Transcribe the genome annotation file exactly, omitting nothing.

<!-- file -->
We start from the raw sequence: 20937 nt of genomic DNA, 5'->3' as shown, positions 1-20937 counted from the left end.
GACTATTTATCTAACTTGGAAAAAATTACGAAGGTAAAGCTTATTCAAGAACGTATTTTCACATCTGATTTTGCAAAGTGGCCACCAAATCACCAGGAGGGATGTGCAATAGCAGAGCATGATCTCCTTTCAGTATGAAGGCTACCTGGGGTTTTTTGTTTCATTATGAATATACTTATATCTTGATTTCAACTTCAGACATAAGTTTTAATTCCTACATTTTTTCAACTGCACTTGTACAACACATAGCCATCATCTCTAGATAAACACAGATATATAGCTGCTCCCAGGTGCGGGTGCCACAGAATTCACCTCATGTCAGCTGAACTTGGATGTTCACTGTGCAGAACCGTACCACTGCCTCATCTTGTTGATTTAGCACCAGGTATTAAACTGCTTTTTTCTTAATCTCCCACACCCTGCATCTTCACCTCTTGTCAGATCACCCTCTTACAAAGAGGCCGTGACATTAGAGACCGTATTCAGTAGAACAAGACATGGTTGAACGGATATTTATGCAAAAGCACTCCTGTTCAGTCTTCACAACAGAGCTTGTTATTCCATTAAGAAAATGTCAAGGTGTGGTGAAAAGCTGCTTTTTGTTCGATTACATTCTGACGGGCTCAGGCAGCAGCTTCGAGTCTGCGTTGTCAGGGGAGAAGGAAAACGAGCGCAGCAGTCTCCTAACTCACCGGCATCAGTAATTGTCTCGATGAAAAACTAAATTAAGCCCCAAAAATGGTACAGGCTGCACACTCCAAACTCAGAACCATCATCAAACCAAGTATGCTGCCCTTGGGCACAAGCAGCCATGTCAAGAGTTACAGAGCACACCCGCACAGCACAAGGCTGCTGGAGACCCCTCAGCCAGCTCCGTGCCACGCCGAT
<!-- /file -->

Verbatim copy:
We start from the raw sequence: 20937 nt of genomic DNA, 5'->3' as shown, positions 1-20937 counted from the left end.
GACTATTTATCTAACTTGGAAAAAATTACGAAGGTAAAGCTTATTCAAGAACGTATTTTCACATCTGATTTTGCAAAGTGGCCACCAAATCACCAGGAGGGATGTGCAATAGCAGAGCATGATCTCCTTTCAGTATGAAGGCTACCTGGGGTTTTTTGTTTCATTATGAATATACTTATATCTTGATTTCAACTTCAGACATAAGTTTTAATTCCTACATTTTTTCAACTGCACTTGTACAACACATAGCCATCATCTCTAGATAAACACAGATATATAGCTGCTCCCAGGTGCGGGTGCCACAGAATTCACCTCATGTCAGCTGAACTTGGATGTTCACTGTGCAGAACCGTACCACTGCCTCATCTTGTTGATTTAGCACCAGGTATTAAACTGCTTTTTTCTTAATCTCCCACACCCTGCATCTTCACCTCTTGTCAGATCACCCTCTTACAAAGAGGCCGTGACATTAGAGACCGTATTCAGTAGAACAAGACATGGTTGAACGGATATTTATGCAAAAGCACTCCTGTTCAGTCTTCACAACAGAGCTTGTTATTCCATTAAGAAAATGTCAAGGTGTGGTGAAAAGCTGCTTTTTGTTCGATTACATTCTGACGGGCTCAGGCAGCAGCTTCGAGTCTGCGTTGTCAGGGGAGAAGGAAAACGAGCGCAGCAGTCTCCTAACTCACCGGCATCAGTAATTGTCTCGATGAAAAACTAAATTAAGCCCCAAAAATGGTACAGGCTGCACACTCCAAACTCAGAACCATCATCAAACCAAGTATGCTGCCCTTGGGCACAAGCAGCCATGTCAAGAGTTACAGAGCACACCCGCACAGCACAAGGCTGCTGGAGACCCCTCAGCCAGCTCCGTGCCACGCCGAT